The Community has also funded a study into the preservation of the capital's historic old town, which has been used as a basis by Praia Town Council. A project is currently underway, costing 1 million ECU, to restore an islet. The principal aim of this project is to train Cape Verdian technicians. Other work in the field of training has induded the building of the Praia Technical College. The next phase of this project, worth almost ECU 1 million, will fund the supply of equipment and teacher training.

Still within the context of the overall project to develop Praia city, an EDF programme worth ECU 1.3 million has been created for the development of a designated area as an industrial site. A rural electrification project in the area around Praia was, at the end of 1995, granted a budget of ECU 1.5 million and will benefit a population of 7500 people living in the three most densely populated rural centres on the island of Santiago. The technical side of the works will be entrusted to Electra, with the private sector being responsible for supplying equipment and monitoring the works.

Cape Verde's 'essence' as a resource

Cape Verde's leaders regularly point to the richness, which they term the 'essence', of Cape Verde, contrasting this with the fact that their country is so poor. Indeed, despite limited resources, this country devotes a great deal of energy and ingenuity to 'cultivating' its culture. Two projects, financed within the framework of the National Indicative Programme and amounting to ECU 500 000, concern two feature-length films and will play a part in lessening the island's isolation by publicising its culture and people abroad. The first film, made during 1995 and entitled 'llhéu de Contenda', is the first fiction-based feature film to be made in Cape Verde and is the work of Leao Lopes, a director who has drawn his inspiration from the work of another Cape Verdian citizen, Teixeira de Sousa, and which centres on the history of Cape Verde and the birth of its national identity. The EDF contribution (approximately ECU 250 thousand) amounts to 14% of the total production cost. The film is currently being shown in a number of European countries. Virtually the same amount of money has been set aside to fund another production, this time by a Portuguese director, Francisco Manso, based on a novel by a Cape Verdian author, Germano de Almeida, and entitled 'O Testamento do Sr. Napuceno', which was being filmed on the island of São Vicente at the time of our visit. 50% of the finance for this film comes from Portuguese producers, the other co-producers being French and Belgian.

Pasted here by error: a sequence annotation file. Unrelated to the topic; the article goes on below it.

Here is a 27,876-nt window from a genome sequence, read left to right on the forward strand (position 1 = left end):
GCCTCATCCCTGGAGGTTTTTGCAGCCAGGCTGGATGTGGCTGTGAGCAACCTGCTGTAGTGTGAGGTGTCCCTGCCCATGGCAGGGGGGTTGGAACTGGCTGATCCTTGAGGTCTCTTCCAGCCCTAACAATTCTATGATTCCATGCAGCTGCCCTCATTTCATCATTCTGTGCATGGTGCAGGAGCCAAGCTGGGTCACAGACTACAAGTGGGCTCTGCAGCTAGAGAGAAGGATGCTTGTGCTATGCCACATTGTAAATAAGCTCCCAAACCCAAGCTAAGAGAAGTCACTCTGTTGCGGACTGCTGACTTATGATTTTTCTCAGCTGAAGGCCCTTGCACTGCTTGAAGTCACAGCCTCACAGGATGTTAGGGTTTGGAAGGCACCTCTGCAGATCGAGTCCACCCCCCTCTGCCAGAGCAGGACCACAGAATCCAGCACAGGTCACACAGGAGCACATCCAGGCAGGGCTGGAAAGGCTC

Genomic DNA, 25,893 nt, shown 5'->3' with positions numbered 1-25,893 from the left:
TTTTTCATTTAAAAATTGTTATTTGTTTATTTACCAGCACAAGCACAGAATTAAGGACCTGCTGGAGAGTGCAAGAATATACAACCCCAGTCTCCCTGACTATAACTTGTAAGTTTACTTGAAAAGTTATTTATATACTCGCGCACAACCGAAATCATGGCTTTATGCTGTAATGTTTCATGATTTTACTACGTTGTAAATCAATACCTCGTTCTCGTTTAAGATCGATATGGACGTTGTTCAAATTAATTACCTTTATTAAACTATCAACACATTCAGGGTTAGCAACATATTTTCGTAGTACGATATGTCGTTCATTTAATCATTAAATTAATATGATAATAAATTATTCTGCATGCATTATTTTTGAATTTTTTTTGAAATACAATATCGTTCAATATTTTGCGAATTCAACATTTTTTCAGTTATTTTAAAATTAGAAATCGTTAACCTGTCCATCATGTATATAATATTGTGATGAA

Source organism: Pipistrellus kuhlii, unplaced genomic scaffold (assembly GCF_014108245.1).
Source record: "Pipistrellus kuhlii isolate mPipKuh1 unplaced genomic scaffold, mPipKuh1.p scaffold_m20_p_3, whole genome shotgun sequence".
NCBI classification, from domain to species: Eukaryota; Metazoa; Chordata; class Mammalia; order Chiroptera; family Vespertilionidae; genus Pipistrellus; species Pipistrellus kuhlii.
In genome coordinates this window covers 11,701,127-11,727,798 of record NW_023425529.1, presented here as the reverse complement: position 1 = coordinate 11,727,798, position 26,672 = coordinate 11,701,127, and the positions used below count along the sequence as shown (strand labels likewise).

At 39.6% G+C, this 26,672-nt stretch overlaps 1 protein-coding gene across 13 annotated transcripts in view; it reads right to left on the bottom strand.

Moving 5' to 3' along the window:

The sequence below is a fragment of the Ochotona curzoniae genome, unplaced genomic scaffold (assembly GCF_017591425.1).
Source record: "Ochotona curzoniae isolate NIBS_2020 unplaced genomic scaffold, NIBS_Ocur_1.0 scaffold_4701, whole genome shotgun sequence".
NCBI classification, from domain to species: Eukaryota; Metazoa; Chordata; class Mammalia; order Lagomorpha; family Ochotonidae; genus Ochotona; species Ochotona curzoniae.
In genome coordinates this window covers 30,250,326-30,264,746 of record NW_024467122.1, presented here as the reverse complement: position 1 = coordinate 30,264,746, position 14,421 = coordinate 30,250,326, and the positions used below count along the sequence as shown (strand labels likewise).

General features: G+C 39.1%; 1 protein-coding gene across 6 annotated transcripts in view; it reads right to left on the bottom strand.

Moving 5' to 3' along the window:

Others EDF projects recently completed or being completed include one for improving roads on the islands of Santiago, São Nicolau and Maio (ECU 3 million) and a micro-project programme (ECU 1 million). In addition to funds from the EDF, Cape Verde has received further finance under the Lomé Convention, including ECU 700 000 within the context of the Stabex transfer schemes to offset loses in the banana-production sector during 1994.

Design a micro climate

Extemal food aid is essential in a country which cannot meet its own requirements and the Commission's most recent food-aid-budget contribution amounted to nearly ECU 2 million. Other special budget lines include funds provided under 'Human Rights and Democratisation in Developing Countries'.

To an attentive foreign visitor, one of Cape Verde's most interesting achievements is the progress it has made in reforesting such an infertile soil. One of these reforested areas, covering 5000 hectares (1990-94) forms the basis of a regional project to disseminate knowhow accumulated in this sphere in Cape Verde. Training course. have enabled technicians and others involved in the reformtation of the Sahel countries to gain experience in methods which have proved succesful here. The production and distribution of teaching tools (books, posters, films, etc.) supplement the project. Since independence, Cape Verde has achieved a tenfold increase in the amount of land which is forested - admittedly there was little to start with, but since climatic conditions are so hostile this result can be regarded as a major accomplishment. There is even a hope that a micro-climate might form. On the island of Santiago, in some of these new green areas, wild duck which had long since disappeared have returned. It is nice to dream but the country cannot afford to rest on its laurels.

Hégel Goutier